Czc.cz is a leading online retailer dealing in computers, mobile phones, gaming devices, and other electronics in the Czech Republic. CZC is a VWO client and uses the VWO platform and tools for ongoing testing of improvements to its website.
CZC decided to undertake a split URL testing campaign to encourage first-time visitors to buy from its website and to boost their revenue.
Buyers in the Czech Republic are especially price-sensitive. Tomas from CZC felt that revenue could be boosted if CZC could credibly convey that its prices were indeed competitive. To encourage first-time visitors to buy from its website, CZC decided to add ratings from Heureka, one of the Czech Republic’s most popular price comparison sites.
This is what control looked like:
The Heureka badge test was run on all product pages. The Heureka widget runs a script which shows real-time customer reviews, ratings, and statistics to visitors. CZC’s initial hesitation to share their customer details with a third party (Heureka) prompted them to test the Heureka badge for only 50% of the traffic to its site.
When thinking about testing the Heureka Badge, Tomas also wondered if the placement of the Heureka Badge would make a difference to engagement and conversions. He felt that optimal placement of the badge would give CZC more strategic advantage.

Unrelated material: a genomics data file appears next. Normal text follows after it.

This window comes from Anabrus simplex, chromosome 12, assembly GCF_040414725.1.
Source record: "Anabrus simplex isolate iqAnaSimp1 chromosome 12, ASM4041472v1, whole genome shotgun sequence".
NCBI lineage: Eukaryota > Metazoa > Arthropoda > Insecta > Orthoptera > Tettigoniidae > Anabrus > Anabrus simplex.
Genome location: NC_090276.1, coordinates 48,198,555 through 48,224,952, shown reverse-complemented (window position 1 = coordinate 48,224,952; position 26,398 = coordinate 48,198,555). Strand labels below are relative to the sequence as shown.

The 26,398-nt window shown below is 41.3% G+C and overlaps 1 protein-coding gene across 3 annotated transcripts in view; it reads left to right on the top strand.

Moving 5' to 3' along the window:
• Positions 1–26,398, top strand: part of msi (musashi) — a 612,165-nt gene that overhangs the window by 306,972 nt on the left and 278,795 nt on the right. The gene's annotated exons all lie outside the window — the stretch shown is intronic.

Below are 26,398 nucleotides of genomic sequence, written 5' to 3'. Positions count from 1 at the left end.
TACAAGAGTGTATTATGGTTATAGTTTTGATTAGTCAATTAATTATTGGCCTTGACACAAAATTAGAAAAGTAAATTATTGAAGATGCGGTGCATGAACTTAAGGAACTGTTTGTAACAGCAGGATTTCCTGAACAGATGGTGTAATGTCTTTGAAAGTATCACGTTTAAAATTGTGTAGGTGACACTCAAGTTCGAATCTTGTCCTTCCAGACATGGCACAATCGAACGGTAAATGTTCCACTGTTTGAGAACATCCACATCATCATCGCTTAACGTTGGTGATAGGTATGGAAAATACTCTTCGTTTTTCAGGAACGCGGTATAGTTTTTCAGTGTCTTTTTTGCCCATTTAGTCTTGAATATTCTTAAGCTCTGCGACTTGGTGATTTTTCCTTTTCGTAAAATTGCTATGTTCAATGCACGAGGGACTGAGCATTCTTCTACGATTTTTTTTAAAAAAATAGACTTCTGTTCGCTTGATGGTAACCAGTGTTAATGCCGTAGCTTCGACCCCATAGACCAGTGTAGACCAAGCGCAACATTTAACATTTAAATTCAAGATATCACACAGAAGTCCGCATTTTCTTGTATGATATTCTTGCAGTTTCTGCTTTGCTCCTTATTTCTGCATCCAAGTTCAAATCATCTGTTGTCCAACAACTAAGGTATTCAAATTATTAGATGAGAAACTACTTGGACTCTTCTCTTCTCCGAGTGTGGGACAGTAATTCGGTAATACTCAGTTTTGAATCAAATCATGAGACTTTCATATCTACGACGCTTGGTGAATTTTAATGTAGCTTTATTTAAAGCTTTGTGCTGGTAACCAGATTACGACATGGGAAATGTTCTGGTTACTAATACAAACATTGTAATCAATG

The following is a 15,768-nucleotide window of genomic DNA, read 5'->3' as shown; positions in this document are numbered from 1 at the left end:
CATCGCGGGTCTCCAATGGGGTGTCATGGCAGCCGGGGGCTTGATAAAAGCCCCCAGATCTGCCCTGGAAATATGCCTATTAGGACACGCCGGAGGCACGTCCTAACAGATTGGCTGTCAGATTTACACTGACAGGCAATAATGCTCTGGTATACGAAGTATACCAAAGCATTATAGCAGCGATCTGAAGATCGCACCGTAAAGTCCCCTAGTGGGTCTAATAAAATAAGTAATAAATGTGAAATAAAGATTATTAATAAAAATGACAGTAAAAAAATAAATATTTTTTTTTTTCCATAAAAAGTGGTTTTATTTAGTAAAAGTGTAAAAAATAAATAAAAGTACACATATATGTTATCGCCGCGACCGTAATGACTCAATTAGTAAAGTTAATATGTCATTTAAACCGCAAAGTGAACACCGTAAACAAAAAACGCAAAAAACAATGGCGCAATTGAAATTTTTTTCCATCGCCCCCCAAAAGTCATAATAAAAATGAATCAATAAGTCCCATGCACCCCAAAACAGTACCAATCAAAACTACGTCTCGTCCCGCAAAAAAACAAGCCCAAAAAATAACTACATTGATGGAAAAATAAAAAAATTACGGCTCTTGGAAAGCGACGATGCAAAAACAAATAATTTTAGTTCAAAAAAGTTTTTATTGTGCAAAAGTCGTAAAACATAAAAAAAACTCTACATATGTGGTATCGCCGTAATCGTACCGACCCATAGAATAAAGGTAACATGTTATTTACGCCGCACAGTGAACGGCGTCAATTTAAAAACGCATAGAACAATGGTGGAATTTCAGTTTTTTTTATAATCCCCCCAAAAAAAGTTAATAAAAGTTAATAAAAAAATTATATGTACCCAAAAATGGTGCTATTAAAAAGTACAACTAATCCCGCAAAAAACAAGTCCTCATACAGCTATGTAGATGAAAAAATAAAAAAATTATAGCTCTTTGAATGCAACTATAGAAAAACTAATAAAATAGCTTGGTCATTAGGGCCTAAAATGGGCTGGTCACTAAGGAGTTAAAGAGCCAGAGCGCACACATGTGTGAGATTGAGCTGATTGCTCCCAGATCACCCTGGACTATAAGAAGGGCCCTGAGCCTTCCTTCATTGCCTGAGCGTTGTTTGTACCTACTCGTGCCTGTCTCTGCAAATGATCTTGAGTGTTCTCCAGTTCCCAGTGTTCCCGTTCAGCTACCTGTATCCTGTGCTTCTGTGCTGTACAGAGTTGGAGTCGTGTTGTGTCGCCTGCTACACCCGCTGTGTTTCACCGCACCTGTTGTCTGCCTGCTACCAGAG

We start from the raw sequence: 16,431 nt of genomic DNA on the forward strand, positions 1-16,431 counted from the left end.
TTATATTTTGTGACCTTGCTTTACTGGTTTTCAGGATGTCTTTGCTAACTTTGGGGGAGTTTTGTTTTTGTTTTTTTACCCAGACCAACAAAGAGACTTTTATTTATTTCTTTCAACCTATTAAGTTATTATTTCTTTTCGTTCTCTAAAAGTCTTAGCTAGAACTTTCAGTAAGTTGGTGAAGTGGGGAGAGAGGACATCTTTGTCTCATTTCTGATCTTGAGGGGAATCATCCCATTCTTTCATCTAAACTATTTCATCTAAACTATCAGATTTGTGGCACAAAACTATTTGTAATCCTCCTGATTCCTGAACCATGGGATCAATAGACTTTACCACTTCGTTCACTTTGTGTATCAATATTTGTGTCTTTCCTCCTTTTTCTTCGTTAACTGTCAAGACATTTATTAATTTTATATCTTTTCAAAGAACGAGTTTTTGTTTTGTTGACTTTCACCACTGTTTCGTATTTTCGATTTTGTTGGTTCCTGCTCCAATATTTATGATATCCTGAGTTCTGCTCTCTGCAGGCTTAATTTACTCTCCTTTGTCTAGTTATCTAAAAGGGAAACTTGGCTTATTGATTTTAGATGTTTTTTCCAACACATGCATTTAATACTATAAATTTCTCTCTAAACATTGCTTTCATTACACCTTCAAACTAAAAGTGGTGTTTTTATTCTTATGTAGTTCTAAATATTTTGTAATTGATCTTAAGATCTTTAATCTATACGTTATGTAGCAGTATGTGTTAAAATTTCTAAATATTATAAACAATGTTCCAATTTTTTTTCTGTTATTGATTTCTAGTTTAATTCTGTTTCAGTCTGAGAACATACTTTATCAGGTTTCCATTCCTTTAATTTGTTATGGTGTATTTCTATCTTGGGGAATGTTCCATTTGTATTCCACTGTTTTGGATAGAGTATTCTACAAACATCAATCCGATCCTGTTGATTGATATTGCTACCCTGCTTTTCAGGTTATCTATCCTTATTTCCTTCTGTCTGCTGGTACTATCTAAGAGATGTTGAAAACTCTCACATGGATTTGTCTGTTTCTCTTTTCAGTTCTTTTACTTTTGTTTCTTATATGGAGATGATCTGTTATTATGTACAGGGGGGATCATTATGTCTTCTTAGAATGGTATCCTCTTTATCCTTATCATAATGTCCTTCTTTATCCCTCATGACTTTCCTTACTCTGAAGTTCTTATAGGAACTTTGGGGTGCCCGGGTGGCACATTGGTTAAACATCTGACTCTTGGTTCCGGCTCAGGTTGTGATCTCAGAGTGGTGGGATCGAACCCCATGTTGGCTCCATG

Tomas and his team came up with four variations for a split URL test. More than 90,000 visitors became a part of the test. The primary goal tracked was revenue.
Variation 1: Heureka badge along with ratings just below the “add to cart” button
Variation 2: Only the badge just below the “add to cart” button
Variation 3: Slide-in ratings on the right side
Variation 4: Slide-in ratings on the left side
A visitor hovering over the ratings sidebar would see details of ratings and reviews:
The results were statistically significant. Variation 4, with slide-in ratings on the left, emerged as the winner. It recorded a 7.5% increase in revenue with a 95% confidence level.
Analyzing each of the versions to understand why they did not win is instructive. The insights are helpful in envisioning future optimization possibilities and designing tests in the future.
Because of the F-shaped reading pattern of the web, it is quite likely that the slide-in ratings on the right side were easily missed in visitors’ eye path. Test data supported this, as there was no improvement in conversion rate.
This version had only the Heureka badge and no reviews or ratings. Visitors clicking on the badge would be taken to the Heureka website where the odds of them being distracted by competitors’ reviews and other purchase options goes up. This may have contributed either to lower motivation level in prospects or simply resulted in a bounce.
Many people instinctively felt that this version would be the winner. But it wasn’t. Here are two reasons that might explain why this variant did not win.
It is just as important to understand why variation 4 won.
Variation 4 emerged as a winner as the prominent review bar in yellow on the left-hand side did only the job it was required to- let people know this website can be trusted. The placement of the widget on the left didn’t impede the typical F-shaped reading pattern of the page; yet, it was quite noticeable. Hovering over the review bar displayed several ratings and numbers that gave a big boost to the site’s credibility; it also prevented visitors’ clickthrough to the Heureka site.
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